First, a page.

31. In view of the foregoing, it must be concluded that the technical information provided by document B2 did not enable the skilled person to isolate and/or characterize the RT of the prior art to an extent that it unambiguously fell under the terms of claim 1.

Claims 2, 4, 5, 10 and 18

Document B3

32. Document B3 relates to the molecular cloning of the HTLV-III (later termed LAV and HIV-1) genome, i.e., the isolation of clones lambdaBH10, lambdaBH5 and lambdaBH8. The appellant maintains that clones lambdaBH5 and lambdaBH10, whose restriction maps are shown in Fig. 2, are capable of encoding the pol antigen according to claim 1. Hence they are novelty-destroying for the subject-matter of claims 2, 4, 5, 10 and 22.

33. However, the authors of document B3 were in possession of a special cell line (HT) and clones derived from this cell line (see page 167, l-h column, lines 20-26), which were crucial for allowing them to clone and isolate clones lambdaBH10, lambdaBH5 and lambdaBH8 and characterize HTLV-III. Cell line H9 was then used for the detection of the viral proteins (see page 167, l-h column, last paragraph). The skilled person was not in a position to arrive at the high producer HT cell line and its sub-clones H4 and H9 without a deposit of these cells (see point 30 supra). Hence, in view of its non-enabling character, document B3 is not novelty-destroying for the subject-matter of claims 2, 4, 5, 10 and 22.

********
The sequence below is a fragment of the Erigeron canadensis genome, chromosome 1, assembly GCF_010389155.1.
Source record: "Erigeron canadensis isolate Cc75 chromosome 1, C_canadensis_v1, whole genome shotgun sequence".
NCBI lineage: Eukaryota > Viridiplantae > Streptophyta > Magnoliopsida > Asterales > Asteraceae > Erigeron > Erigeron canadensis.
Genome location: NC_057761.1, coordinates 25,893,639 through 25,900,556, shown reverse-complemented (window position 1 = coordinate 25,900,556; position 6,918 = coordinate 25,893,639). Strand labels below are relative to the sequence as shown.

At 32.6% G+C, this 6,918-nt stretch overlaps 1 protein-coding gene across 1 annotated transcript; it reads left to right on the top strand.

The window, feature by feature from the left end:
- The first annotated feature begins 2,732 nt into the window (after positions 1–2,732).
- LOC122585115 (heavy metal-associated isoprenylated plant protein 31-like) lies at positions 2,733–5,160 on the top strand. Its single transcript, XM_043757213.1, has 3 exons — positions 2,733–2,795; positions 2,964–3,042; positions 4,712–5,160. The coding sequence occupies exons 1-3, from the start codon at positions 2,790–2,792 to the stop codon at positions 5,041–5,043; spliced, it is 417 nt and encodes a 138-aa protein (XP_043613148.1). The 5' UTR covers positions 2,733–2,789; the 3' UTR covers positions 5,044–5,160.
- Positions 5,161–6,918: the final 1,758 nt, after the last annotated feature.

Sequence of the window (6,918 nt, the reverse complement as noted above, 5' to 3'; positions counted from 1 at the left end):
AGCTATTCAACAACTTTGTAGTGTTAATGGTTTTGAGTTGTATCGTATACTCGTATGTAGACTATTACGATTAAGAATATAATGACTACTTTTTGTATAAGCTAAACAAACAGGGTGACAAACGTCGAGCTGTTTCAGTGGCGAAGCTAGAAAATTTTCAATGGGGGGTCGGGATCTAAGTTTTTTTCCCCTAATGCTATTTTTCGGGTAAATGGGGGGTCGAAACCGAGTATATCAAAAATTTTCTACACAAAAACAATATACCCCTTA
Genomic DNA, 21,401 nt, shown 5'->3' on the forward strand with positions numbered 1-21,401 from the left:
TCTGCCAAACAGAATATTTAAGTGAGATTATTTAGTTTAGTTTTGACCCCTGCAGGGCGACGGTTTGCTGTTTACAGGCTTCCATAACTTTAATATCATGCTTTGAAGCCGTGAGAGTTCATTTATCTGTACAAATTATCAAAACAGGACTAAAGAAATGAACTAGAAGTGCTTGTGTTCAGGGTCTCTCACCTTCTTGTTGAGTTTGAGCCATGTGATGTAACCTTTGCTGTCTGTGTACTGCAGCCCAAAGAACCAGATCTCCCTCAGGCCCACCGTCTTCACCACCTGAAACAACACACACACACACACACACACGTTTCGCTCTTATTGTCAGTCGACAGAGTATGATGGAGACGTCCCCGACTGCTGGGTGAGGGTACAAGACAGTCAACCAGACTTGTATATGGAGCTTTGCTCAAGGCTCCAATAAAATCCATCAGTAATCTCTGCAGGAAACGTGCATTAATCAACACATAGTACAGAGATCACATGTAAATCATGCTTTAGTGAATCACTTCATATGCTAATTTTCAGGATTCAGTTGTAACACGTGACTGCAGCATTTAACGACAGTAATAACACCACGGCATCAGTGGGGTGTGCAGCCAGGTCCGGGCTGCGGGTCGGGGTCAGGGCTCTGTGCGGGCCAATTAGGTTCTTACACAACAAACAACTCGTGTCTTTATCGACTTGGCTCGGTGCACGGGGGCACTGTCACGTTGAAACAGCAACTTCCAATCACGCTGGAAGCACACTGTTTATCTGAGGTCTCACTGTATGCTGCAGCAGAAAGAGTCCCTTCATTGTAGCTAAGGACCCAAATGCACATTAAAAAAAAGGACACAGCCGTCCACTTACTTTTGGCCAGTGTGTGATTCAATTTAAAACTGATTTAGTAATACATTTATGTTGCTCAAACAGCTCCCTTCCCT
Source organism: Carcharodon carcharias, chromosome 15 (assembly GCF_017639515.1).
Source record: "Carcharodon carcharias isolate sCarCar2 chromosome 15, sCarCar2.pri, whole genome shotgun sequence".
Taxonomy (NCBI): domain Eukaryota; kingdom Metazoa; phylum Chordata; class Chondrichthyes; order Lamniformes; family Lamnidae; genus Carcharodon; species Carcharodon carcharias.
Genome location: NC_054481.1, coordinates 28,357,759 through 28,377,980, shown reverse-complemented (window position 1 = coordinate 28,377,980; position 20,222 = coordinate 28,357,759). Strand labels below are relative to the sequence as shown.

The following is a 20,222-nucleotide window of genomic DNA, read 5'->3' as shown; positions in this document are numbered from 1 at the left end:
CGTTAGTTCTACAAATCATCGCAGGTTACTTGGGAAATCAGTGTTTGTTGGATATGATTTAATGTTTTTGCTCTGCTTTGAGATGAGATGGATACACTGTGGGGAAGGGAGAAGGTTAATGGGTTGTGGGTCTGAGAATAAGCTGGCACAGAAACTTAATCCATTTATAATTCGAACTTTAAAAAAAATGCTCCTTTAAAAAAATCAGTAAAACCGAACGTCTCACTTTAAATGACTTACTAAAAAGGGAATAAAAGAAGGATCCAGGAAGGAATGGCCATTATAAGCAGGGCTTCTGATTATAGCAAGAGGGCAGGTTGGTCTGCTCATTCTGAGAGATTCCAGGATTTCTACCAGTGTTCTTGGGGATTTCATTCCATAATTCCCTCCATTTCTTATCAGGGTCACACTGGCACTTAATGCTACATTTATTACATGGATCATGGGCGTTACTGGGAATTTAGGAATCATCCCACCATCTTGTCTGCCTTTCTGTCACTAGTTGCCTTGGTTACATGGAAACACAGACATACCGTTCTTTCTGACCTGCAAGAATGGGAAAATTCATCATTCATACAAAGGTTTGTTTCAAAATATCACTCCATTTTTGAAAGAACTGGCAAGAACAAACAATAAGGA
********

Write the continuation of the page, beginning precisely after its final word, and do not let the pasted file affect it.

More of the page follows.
Document B4

34. This document describes clones BH10 and BH5 from LAV/HIV-1 (identical to clones lambdaBH10 and lambdaBH5 disclosed in document B3) and states that these clones have been deposited (see page 6, lines 1-8). Document B4 also disclosed individual fragments EcoRI-EcoRI, BglII-BglII and KpnI-KpnI (see Fig. 2). In the appellant's view, clones BH10 and BH5 and fragments EcoRI-EcoRI, BglII-BglII and KnI-KpnI were novelty-destroying for the subject-matter of claims 2, 4, 5, 10 and 22 because it was an inherent feature of these DNAs to encode the pol antigen according to claim 1.

35. However, according to decision T 179/01 of 6 April 2005 (see points 13 and 14), if a decision of lack of novelty is to be reached on the basis of inherency, then it is necessary that inherency be proved. This means that the evidence produced in this respect in the relevant document of the state of the art must provide a clear, unambiguous and enabling lead to the inherent properties.